Let others hail the rising sun: I bow to that whose course is run – David Garrick (1717-1779)
IT’S OVER. In its present incarnation, neo-conservatism is – to borrow Vice President Cheney’s phrase -- “in its last throes.” Despite the still-developing legacy of the neo-con-plagued administration of George W. Bush, Jr., it’s quite obvious that no longer can contemporary neo-conservatism be viewed as a viable philosophical commodity.
To it’s liberal critics in general and perhaps Bush in particular, the manner in which neo-conservatism has become little more that an evanescent philosophy may be the stuff of schadenfreude. But a bit of malicious joy would be apropos in that George W. Bush is to red meat neo-conservatism, what Jimmy Carter was to insouciant liberalism. Virtually single-handedly, he discredited it.
“The truth is, it was always (about) Bush.” submitted Weekly Standard editor Bill Kristol in a the article “The Last Man Standing,” which appeared in a December, 2006 edition of Newsweek.
It’s still fairly easy to recall just a few short years back when the devotees of an audacious dogma – individuals who redefined hubris with their know-no-bounds optimism about the legitimacy of their cause --- hovered over both the domestic and geo-political landscape propelled by the sheer energy of their own ironclad certitude.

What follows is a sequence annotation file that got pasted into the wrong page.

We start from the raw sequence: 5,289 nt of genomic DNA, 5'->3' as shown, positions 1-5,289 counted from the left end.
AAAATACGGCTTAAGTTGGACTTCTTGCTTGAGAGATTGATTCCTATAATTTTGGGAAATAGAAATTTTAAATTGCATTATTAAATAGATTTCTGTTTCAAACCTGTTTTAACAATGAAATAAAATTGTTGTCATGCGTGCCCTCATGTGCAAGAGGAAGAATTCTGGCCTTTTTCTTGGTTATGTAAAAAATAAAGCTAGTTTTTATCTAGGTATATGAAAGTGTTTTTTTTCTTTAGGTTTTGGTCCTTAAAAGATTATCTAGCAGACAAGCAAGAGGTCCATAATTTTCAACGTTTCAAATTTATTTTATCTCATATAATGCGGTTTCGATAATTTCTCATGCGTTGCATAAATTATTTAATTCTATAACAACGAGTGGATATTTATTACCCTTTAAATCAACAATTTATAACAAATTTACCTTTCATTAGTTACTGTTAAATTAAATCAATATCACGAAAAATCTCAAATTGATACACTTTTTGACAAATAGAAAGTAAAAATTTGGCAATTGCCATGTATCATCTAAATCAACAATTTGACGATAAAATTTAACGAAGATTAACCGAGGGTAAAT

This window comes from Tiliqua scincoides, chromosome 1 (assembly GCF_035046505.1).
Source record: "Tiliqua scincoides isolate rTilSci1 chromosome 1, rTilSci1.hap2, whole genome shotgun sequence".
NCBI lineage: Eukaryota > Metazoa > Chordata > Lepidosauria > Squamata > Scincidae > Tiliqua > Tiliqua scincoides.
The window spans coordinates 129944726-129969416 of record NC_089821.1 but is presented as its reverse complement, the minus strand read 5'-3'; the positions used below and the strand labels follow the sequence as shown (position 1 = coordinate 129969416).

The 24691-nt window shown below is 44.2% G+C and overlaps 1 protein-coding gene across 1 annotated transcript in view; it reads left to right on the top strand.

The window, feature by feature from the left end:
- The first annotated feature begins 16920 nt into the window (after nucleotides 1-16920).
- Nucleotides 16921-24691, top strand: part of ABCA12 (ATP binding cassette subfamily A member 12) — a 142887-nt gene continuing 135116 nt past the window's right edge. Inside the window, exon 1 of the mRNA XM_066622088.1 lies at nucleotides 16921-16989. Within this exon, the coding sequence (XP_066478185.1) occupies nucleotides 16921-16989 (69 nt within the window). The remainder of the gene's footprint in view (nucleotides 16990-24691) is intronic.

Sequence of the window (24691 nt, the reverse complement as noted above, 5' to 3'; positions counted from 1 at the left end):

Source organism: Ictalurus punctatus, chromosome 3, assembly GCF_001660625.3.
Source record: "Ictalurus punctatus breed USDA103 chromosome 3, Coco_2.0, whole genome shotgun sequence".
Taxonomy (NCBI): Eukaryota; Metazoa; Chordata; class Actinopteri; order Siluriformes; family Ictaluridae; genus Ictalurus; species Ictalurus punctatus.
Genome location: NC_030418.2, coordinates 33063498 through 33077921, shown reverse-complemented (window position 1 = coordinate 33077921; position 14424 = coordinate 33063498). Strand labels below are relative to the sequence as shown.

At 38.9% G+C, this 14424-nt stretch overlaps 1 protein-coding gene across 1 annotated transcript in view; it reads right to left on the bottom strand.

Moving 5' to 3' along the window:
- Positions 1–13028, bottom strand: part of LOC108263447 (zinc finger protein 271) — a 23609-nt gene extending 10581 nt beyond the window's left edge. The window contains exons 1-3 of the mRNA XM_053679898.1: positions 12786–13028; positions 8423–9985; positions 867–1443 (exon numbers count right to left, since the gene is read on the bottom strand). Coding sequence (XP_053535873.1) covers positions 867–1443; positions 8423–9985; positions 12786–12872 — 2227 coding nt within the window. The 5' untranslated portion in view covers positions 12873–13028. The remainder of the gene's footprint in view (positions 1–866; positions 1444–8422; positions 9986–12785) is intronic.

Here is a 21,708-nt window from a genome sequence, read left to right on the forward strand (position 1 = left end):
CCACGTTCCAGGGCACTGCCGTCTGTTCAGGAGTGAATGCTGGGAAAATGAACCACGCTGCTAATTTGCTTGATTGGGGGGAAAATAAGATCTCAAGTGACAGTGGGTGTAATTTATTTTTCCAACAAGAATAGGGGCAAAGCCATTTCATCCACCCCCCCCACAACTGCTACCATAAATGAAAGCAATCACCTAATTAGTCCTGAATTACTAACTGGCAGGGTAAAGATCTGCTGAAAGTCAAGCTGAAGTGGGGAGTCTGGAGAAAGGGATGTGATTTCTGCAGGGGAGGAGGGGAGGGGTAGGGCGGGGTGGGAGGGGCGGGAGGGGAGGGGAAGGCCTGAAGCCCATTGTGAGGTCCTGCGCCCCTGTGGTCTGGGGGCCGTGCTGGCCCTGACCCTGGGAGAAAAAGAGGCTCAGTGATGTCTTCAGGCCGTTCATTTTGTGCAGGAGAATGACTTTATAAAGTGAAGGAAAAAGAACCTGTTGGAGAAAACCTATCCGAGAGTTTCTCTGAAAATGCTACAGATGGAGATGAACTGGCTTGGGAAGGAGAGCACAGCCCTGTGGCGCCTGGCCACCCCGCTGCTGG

These were the post-Cold War-era, neo-cons. The contemporary ideologists of the Project for a New American Century (PNAC) and the Bush Doctrine’s “white man’s burden” view of the world, fortuitously emerging at a time when the peerless nature of America’s military superiority was unequivocal. This new breed, as Kristol, PNAC’s co-founder and chairman might point out, was not your father’s conservatives.
Certainly they weren’t his father’s conservatives. As it remains today, the world in which the PNAC/Bush Doctrine neo-cons inherited then was characterized by something that was not a reality for the previous generation’s Cold War-era neo-cons including Bill Kristol’s iconic father, Irving – that something was America’s position as the world’s sole superpower. Beyond that, they had something equally as important: the White House.
The Cold War was over, won precisely, they believed, because of neo-conservative concepts such as overtly extravagant military buildups and clandestine support for disparate anti-communist groups around the world. Having eliminated the Soviet Union and the communist threat through these and other means, the military restraints established by the Mutually Assured Destruction (MAD) theory of the Cold War era suddenly no longer existed. In an instant, any real retaliatory threat posed by the alliance of Warsaw Pact nations had vanished. For the neo-cons, the possibilities were absolutely breathtaking, and seemingly endless.
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